By Sebastian Moffett and Nick Tattersall
BRUSSELS/ANKARA (Reuters) - NATO ambassadors met on Wednesday to consider a Turkish request for the deployment of Patriot missiles near its border with Syria as the conflict in its southern neighbor deepens.
The move highlights Ankara's fears that the situation on its border could deteriorate rapidly and echoes its calls for military support during the two Gulf Wars, when NATO deployed surface-to-air missiles on its soil in 1991 and 2003.
Turkey formally made the request after weeks of talks with NATO allies about how to shore up security on its 900-km (560-mile) border. It has repeatedly scrambled fighter jets along the frontier and responded in kind to stray Syrian shells flying into its territory.
The head of NATO said the alliance would discuss the request "without delay". Ambassadors from the 28 NATO members convened a meeting at the military alliance's Brussels headquarters.
"Such a deployment would augment Turkey's air defense capabilities to defend the population and territory of Turkey," Secretary-General Anders Fogh Rasmussen said. "It would contribute to the de-escalation of the crisis along NATO's south-eastern border."
Turkey is reluctant to be drawn into a regional conflict but the proximity to its border of bombing raids is testing its pledge to defend itself. It has found itself increasingly isolated and frustrated by a lack of international action.
A major player in supporting Syria's opposition and planning for the post-conflict era, Turkey is worried about Syria's chemical weapons, the refugee crisis along its border, and what it says is Syrian support for Kurdish militants on its own soil.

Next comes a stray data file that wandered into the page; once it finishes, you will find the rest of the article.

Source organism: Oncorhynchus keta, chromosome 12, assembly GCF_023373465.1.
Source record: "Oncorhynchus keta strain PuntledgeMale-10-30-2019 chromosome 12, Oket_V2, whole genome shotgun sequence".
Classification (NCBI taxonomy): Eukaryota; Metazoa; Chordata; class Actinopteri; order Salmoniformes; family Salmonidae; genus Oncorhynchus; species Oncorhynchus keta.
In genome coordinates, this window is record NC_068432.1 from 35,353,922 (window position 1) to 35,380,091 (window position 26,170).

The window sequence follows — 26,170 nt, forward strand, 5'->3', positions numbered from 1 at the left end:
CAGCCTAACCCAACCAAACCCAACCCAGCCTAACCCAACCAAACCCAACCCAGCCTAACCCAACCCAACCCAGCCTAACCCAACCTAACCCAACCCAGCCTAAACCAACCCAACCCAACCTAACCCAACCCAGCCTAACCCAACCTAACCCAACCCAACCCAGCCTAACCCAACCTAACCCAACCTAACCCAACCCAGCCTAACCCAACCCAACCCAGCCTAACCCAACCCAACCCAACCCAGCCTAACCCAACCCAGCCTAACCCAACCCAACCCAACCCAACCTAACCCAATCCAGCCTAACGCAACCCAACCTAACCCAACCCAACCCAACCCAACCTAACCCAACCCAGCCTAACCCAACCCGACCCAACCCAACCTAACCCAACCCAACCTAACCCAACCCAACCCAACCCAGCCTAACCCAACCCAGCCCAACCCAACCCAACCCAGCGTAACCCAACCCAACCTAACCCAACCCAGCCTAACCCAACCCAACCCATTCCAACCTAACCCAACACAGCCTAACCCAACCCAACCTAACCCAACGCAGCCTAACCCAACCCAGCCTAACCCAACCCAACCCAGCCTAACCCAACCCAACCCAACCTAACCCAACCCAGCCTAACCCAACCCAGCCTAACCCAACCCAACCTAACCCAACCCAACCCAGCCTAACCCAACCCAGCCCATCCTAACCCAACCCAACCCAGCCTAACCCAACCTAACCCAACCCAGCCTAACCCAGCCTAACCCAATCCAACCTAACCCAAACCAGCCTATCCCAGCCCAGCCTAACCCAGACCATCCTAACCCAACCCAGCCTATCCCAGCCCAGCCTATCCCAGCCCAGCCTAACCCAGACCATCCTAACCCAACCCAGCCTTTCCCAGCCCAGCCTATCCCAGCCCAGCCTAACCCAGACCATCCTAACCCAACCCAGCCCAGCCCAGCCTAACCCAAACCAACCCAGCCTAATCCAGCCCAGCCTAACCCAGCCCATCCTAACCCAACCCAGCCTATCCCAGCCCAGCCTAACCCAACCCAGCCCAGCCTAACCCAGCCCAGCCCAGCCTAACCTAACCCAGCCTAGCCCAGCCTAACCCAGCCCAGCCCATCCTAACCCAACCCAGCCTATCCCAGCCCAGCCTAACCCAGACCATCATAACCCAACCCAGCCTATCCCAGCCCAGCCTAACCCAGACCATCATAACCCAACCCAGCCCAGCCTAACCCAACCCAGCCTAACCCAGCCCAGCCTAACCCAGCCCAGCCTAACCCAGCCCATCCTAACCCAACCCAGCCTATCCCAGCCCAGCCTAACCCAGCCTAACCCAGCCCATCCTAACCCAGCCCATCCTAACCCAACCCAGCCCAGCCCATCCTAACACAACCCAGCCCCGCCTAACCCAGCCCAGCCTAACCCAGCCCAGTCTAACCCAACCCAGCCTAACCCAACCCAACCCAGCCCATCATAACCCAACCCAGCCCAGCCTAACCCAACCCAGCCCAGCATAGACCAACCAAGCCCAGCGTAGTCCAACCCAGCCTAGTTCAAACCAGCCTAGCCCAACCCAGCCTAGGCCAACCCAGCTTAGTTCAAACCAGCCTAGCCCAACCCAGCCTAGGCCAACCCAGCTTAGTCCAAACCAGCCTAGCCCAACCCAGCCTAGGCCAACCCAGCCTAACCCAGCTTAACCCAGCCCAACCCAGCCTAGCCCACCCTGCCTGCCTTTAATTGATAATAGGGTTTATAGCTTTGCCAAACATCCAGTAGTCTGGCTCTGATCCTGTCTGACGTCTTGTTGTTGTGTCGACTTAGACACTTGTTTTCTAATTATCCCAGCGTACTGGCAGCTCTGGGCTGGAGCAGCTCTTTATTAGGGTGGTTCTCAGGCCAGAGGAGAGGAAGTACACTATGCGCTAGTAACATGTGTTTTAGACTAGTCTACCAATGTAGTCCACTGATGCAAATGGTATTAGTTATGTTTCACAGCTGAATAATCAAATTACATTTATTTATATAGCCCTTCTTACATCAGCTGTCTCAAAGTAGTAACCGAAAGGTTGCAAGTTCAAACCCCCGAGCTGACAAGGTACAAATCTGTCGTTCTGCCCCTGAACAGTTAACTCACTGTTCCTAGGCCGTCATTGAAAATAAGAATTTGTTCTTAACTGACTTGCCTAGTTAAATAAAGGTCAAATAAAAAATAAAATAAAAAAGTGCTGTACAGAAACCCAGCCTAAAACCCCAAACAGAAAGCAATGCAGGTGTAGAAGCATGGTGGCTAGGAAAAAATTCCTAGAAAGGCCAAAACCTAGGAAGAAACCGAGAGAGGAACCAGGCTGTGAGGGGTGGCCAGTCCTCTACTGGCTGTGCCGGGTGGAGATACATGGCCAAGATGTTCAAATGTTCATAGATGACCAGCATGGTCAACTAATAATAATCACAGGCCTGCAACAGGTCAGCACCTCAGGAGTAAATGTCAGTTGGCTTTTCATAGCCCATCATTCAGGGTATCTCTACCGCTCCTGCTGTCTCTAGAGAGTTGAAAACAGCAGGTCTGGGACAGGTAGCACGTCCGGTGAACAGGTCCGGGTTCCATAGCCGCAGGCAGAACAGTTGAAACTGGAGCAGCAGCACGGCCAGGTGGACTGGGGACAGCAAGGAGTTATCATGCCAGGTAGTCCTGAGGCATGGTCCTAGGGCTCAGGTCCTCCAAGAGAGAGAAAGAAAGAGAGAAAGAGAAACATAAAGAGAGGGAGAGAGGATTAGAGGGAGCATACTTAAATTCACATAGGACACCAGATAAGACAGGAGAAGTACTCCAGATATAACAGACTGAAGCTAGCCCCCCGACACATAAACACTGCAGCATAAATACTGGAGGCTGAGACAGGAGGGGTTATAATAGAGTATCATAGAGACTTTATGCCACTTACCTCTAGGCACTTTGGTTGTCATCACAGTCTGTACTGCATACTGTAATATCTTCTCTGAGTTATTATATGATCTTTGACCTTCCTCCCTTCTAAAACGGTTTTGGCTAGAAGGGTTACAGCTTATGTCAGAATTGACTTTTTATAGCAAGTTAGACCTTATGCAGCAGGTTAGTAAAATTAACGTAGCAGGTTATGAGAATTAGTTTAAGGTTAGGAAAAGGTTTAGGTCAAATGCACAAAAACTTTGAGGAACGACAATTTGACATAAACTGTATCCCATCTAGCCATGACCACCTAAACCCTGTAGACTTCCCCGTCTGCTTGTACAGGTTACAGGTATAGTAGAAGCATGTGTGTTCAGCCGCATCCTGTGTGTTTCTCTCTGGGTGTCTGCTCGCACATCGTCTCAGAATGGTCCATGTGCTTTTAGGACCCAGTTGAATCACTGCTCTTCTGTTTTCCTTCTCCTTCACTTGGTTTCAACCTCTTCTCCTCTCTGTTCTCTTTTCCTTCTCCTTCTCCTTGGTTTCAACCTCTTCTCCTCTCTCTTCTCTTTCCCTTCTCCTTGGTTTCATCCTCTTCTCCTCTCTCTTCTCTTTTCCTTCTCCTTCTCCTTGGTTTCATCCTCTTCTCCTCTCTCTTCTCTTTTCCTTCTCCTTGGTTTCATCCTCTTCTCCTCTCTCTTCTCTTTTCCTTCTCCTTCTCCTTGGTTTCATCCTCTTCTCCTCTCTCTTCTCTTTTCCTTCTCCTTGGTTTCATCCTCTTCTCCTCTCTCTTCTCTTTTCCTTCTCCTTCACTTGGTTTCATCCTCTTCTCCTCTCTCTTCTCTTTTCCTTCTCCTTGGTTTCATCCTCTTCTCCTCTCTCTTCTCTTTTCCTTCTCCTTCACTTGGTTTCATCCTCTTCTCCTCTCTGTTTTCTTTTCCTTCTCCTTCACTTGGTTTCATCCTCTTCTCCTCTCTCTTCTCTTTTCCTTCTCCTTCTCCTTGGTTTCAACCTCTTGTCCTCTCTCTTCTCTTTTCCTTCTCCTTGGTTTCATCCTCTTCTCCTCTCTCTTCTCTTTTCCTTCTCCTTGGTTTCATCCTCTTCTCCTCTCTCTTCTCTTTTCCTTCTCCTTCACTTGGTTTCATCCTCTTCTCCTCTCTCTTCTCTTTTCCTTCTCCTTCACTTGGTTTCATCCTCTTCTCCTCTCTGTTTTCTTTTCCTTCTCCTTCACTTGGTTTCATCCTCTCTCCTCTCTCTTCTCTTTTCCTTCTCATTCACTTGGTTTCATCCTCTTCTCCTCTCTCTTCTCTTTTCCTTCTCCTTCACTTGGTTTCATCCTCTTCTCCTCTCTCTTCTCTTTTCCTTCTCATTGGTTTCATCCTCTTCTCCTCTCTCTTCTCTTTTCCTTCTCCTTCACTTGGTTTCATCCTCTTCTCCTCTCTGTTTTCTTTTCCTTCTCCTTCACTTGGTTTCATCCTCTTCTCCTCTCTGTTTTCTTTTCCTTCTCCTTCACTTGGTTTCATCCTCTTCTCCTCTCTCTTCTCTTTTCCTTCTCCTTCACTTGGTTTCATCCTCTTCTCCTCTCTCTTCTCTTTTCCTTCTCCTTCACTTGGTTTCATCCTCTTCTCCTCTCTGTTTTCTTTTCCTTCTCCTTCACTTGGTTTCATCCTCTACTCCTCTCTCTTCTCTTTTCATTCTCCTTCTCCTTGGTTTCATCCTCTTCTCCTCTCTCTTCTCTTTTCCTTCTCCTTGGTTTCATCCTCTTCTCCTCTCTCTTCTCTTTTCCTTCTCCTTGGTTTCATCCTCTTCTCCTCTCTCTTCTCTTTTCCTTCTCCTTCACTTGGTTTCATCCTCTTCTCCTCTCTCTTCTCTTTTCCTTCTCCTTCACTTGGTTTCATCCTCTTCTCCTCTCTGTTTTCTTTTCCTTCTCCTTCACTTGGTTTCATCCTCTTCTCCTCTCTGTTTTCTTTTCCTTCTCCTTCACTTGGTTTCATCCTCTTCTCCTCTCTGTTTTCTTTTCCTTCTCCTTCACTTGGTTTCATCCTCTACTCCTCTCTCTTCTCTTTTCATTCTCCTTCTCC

"The missile request is totally based on a defensive perspective, for the protection of NATO territories, there is no kind of aggressive intention from our side," a Turkish government official said, adding that the missiles were only one part of the contingency planning.
"Our worst case scenario is firstly a huge refugee influx ... and secondly what the international community would do if Syrians trying to escape to Turkey are shot at," he said.
"If there are tens of thousands waiting on the border and they are attacked, what would be the response."
Concerns in Ankara deepened last week with an air assault by forces loyal to President Bashar al-Assad on the rebel-held frontier town of Ras al-Ain, which triggered some of the biggest refugee movements since the 20-month-old conflict began.
More than 120,000 Syrian refugees are sheltering in camps in southern Turkey and with winter setting in and millions of people estimated to be short of food inside Syria, there are concerns many more will pour in.
Turkey has led calls for a buffer zone to be set up inside Syria where refugees could be safely sheltered, a move which would need to be policed by foreign air power to be credible, but the idea has gained little international traction.
Rasmussen has said any missile deployment would be a defensive measure to counterattacks, and not to enforce a no-fly zone. Rebels have called for a no-fly zone as they are almost defenseless against Syria's air force.
Germany, the Netherlands and the United States, are the only three NATO allies with appropriate Patriot surface-to-air missile systems available.
German Foreign Minister Guido Westerwelle said on Wednesday he had told his ambassador to NATO to approve Turkey's request, while the Dutch government said it would consider it.
U.S. ambassador to NATO Ivo Daalder said on his Twitter account that no immediate decision was expected on Wednesday.
The Patriot missiles deployed to Turkey during the Gulf Wars were provided by the Netherlands.
Ankara twice this year has invoked Article 4 of the NATO charter which provides for consultations when a member state feels that its territorial integrity, political independence or security is under threat.
But some experts said deploying Patriots to Turkey would be partly symbolic, aimed at showing that NATO was behind Turkey.
Manufacturer Raytheon says Patriot provides "a reliable and lethal capability to defeat advanced threats, including aircraft, tactical ballistic missiles, cruise missiles and UAVs (drones)".
(Reporting by Sebastian Moffett and Justyna Pawlak; Writing by Nick Tattersall; Editing by Michael Roddy)
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